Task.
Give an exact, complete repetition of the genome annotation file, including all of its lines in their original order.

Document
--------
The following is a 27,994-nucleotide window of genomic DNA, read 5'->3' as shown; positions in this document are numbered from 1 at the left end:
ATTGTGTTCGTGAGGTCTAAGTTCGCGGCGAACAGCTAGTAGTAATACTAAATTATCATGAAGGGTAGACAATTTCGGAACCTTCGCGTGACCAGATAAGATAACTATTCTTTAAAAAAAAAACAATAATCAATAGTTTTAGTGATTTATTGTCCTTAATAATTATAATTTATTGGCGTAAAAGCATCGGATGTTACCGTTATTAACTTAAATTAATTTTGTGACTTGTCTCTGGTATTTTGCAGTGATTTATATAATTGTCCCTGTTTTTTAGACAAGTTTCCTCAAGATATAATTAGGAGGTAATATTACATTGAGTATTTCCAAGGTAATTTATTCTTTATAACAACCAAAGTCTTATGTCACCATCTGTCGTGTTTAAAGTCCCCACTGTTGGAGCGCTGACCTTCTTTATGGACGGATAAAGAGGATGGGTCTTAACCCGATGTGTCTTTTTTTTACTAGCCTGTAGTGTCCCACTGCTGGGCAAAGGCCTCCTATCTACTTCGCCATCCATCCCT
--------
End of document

The following is a 27,994-nucleotide window of genomic DNA, read 5'->3' as shown; positions in this document are numbered from 1 at the left end:
ATTGTGTTCGTGAGGTCTAAGTTCGCGGCGAACAGCTAGTAGTAATACTAAATTATCATGAAGGGTAGACAATTTCGGAACCTTCGCGTGACCAGATAAGATAACTATTCTTTAAAAAAAAAACAATAATCAATAGTTTTAGTGATTTATTGTCCTTAATAATTATAATTTATTGGCGTAAAAGCATCGGATGTTACCGTTATTAACTTAAATTAATTTTGTGACTTGTCTCTGGTATTTTGCAGTGATTTATATAATTGTCCCTGTTTTTTAGACAAGTTTCCTCAAGATATAATTAGGAGGTAATATTACATTGAGTATTTCCAAGGTAATTTATTCTTTATAACAACCAAAGTCTTATGTCACCATCTGTCGTGTTTAAAGTCCCCACTGTTGGAGCGCTGACCTTCTTTATGGACGGATAAAGAGGATGGGTCTTAACCCGATGTGTCTTTTTTTTACTAGCCTGTAGTGTCCCACTGCTGGGCAAAGGCCTCCTATCTACTTCGCCATCCATCCCT